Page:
Roommate

A roommate is a person with whom one shares a living facility such as a room or dormitory except when being family or romantically involved. Similar terms include dormmate, suitemate, housemate, or flatmate ("flat": the usual term in British English for an apartment). Flatmate is the term most commonly used in New Zealand, when referring to the rental of an unshared room within any type of dwelling. Another similar term is sharemate (shared living spaces are often called sharehomes in Australia and other Commonwealth countries). A sharehome is a model of household in which a group of usually unrelated people reside together. The term generally applies to people living together in rental properties rather than in properties in which any resident is an owner occupier. In the UK, the term "roommate" means a person living in the same bedroom, whereas in the United States and Canada, "roommate" and "housemate" are used interchangeably regardless whether a bedroom is shared, although it is common in US universities that having a roommate implies sharing a room together. This article uses the term "roommate" in the US sense of a person one shares a residence with who is not a relative or significant other. The informal term for roommate is roomie, which is commonly used by university students.

Those moving to another city or another country may decide to look for a shared house or apartment to avoid loneliness. Social changes such as the declining affordability of home ownership and decreasing marriage rates are reasons why people may choose to live with roommates. Despite this rise, shared housing is little researched.

The change in the cost of housing makes the consideration of roommates more attractive. As the housing market increases, so too does the roommate ratio rate. When house prices drop, the opposite can be expected. This has been seen extensively in cities such as Washington D.C., Phoenix, and San Diego.

One difficulty is finding suitable roommates. Living with a roommate can mean much less privacy than having a residence of one's own, and for some people this can cause a lot of stress. Another thing to consider when choosing a roommate is how to divide the cost of living. Who pays for what, or are the shared expenses divided between the two or more roommates. Also, the potential roommate should be trusted to pay their share and trusted to pay it on time. Sleeping patterns can also be disrupted when living with a number of people. Some of the challenges that come with share housing may include advertising for, interviewing and choosing potential housemates; sharing communal household goods, rent (often this may be determined by the size or position of respective bedrooms); sharing household bills and grocery costs; and sharing housework, cleaning, and cooking responsibilities. Conflicts may arise if, for example, residents have different standards of cleanliness, different diets, or different hours of employment or study. Guests and partners may also begin to board frequently, which can raise complications pertaining to utility expenses, additional rent and further possible cleaning duties. Often when these responsibilities go untended, friction may result between co-tenants. For this reason, responsibilities should be delegated and fairly assigned as early as possible in any living arrangement with roommates. A clear and defined list of alternating chores and bill lists are easy to see and enforce.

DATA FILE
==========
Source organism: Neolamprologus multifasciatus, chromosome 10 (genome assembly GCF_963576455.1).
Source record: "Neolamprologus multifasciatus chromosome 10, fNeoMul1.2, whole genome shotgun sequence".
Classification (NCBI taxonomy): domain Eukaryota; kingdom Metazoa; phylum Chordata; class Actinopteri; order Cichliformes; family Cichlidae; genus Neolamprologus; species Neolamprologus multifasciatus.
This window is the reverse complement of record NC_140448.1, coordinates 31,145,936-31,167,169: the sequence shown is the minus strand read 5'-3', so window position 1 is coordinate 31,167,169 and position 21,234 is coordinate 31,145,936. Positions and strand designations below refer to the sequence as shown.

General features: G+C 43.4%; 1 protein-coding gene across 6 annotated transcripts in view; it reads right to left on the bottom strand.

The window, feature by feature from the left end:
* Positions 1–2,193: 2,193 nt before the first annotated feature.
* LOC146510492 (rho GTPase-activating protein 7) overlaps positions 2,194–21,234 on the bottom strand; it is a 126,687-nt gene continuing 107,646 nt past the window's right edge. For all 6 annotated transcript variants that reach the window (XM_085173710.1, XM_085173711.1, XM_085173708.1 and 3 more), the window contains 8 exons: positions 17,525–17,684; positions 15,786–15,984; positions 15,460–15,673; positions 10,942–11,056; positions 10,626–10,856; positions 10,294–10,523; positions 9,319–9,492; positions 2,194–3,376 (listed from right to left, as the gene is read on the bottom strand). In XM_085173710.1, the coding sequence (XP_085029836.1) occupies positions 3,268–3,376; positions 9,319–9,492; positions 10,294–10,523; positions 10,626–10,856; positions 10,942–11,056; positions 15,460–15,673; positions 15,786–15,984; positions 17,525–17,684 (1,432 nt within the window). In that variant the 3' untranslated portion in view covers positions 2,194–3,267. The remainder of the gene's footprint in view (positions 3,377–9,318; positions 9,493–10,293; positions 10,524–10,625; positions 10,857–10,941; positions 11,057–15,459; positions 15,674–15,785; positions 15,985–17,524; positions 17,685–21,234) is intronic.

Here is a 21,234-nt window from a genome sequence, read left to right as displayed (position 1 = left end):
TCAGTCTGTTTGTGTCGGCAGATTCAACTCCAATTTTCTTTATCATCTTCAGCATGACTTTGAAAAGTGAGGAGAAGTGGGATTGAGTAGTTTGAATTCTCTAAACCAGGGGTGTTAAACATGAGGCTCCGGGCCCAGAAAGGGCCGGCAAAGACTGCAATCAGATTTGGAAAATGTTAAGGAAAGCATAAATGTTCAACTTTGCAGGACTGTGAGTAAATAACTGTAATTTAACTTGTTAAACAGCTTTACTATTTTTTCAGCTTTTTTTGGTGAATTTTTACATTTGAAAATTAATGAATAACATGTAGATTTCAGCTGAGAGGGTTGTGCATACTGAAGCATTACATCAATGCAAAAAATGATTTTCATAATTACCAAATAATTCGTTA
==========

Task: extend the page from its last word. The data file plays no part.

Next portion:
Living with an individual who exercises and diets can be beneficial because it very often "rubs off" on the other roommates, while a calorie cutting roommate could be a potential negative influence. College is a time that students often start drinking, specifically binge drinking (more than 4 or 5 drinks in a row). By the end of second semester in college 53% of freshman students had binged. Students explained that having a drinking roommate provided a “buddy” to go through it all and was a big influence in the decision to do so.

Effects on Studies: Studies showed that having a roommate that plays video games causes the other to most likely participate, which reflected in a half-hour less of studying, also showing GPA's .02 lower than others. When dealing with a college roommate the choice to study or sleep should take precedence over the choice to party or play loud music. This understanding allows those to choose to focus differently on school to do so without harm to the roommate relationship or grades.

Addressing an Issue: The best approach to address an issue with a roommate is an upfront and in person conversation, preferably a one on one conversation. While approaching the issues understand and respect each other's differences. When discussing the issues allow both sides to express their thoughts and feelings on the issue. And after both listening and speaking to each other present a resolution. and in doing so create a win-win situation this allows for the conflict to be more easily resolved. The resolution may not be the personal idea, but it should help the situation to some degree.

 

 


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